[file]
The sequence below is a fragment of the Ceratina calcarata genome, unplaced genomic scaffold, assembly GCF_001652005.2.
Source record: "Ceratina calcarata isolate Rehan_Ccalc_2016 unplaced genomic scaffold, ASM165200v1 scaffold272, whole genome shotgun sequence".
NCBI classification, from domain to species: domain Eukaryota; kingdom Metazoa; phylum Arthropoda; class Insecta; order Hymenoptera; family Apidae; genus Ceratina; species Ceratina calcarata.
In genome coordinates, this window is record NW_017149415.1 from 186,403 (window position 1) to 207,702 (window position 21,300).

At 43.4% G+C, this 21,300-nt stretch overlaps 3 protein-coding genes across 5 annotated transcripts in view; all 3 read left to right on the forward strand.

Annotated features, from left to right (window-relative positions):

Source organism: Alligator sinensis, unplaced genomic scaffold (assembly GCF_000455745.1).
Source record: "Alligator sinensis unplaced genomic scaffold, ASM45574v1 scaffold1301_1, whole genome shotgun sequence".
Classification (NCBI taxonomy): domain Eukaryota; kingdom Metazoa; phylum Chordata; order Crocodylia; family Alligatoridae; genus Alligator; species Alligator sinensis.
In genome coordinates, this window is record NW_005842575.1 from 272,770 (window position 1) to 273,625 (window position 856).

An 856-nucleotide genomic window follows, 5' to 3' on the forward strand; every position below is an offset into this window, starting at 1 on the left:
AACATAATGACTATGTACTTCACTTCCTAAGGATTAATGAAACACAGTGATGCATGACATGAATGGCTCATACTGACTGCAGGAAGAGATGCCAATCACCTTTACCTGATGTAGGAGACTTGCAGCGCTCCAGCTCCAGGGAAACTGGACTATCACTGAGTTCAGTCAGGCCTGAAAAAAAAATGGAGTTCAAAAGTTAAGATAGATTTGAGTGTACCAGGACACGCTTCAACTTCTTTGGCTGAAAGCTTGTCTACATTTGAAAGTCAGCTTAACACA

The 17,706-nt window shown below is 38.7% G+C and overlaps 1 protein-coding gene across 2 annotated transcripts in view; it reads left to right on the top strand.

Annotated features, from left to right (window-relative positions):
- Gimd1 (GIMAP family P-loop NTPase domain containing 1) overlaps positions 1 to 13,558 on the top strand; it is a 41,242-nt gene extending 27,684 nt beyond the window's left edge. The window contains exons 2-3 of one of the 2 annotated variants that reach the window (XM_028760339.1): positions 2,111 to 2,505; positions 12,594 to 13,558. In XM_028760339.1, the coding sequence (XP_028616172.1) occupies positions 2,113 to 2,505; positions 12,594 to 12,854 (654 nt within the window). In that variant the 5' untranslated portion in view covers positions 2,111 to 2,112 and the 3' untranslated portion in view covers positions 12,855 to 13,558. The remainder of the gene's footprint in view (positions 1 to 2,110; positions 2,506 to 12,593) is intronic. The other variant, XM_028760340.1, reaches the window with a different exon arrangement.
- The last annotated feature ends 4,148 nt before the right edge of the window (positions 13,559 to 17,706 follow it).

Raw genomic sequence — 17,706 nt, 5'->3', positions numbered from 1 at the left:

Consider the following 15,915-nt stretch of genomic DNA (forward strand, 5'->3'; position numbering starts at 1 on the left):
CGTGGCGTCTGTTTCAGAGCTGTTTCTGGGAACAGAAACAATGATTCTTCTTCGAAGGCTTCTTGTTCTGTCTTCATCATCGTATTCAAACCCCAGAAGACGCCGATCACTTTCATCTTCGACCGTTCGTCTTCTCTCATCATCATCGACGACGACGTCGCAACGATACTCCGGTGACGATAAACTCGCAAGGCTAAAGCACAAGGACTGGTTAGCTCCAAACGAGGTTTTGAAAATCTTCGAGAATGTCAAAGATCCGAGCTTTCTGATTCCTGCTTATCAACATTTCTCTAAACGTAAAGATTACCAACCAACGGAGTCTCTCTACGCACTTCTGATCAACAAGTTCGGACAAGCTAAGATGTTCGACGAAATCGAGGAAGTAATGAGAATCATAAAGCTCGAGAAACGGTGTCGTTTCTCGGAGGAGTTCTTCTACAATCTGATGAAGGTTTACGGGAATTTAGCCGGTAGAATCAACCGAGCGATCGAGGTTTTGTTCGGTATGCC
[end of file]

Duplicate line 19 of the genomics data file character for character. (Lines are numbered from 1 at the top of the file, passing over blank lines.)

CGTGGCGTCTGTTTCAGAGCTGTTTCTGGGAACAGAAACAATGATTCTTCTTCGAAGGCTTCTTGTTCTGTCTTCATCATCGTATTCAAACCCCAGAAGACGCCGATCACTTTCATCTTCGACCGTTCGTCTTCTCTCATCATCATCGACGACGACGTCGCAACGATACTCCGGTGACGATAAACTCGCAAGGCTAAAGCACAAGGACTGGTTAGCTCCAAACGAGGTTTTGAAAATCTTCGAGAATGTCAAAGATCCGAGCTTTCTGATTCCTGCTTATCAACATTTCTCTAAACGTAAAGATTACCAACCAACGGAGTCTCTCTACGCACTTCTGATCAACAAGTTCGGACAAGCTAAGATGTTCGACGAAATCGAGGAAGTAATGAGAATCATAAAGCTCGAGAAACGGTGTCGTTTCTCGGAGGAGTTCTTCTACAATCTGATGAAGGTTTACGGGAATTTAGCCGGTAGAATCAACCGAGCGATCGAGGTTTTGTTCGGTATGCC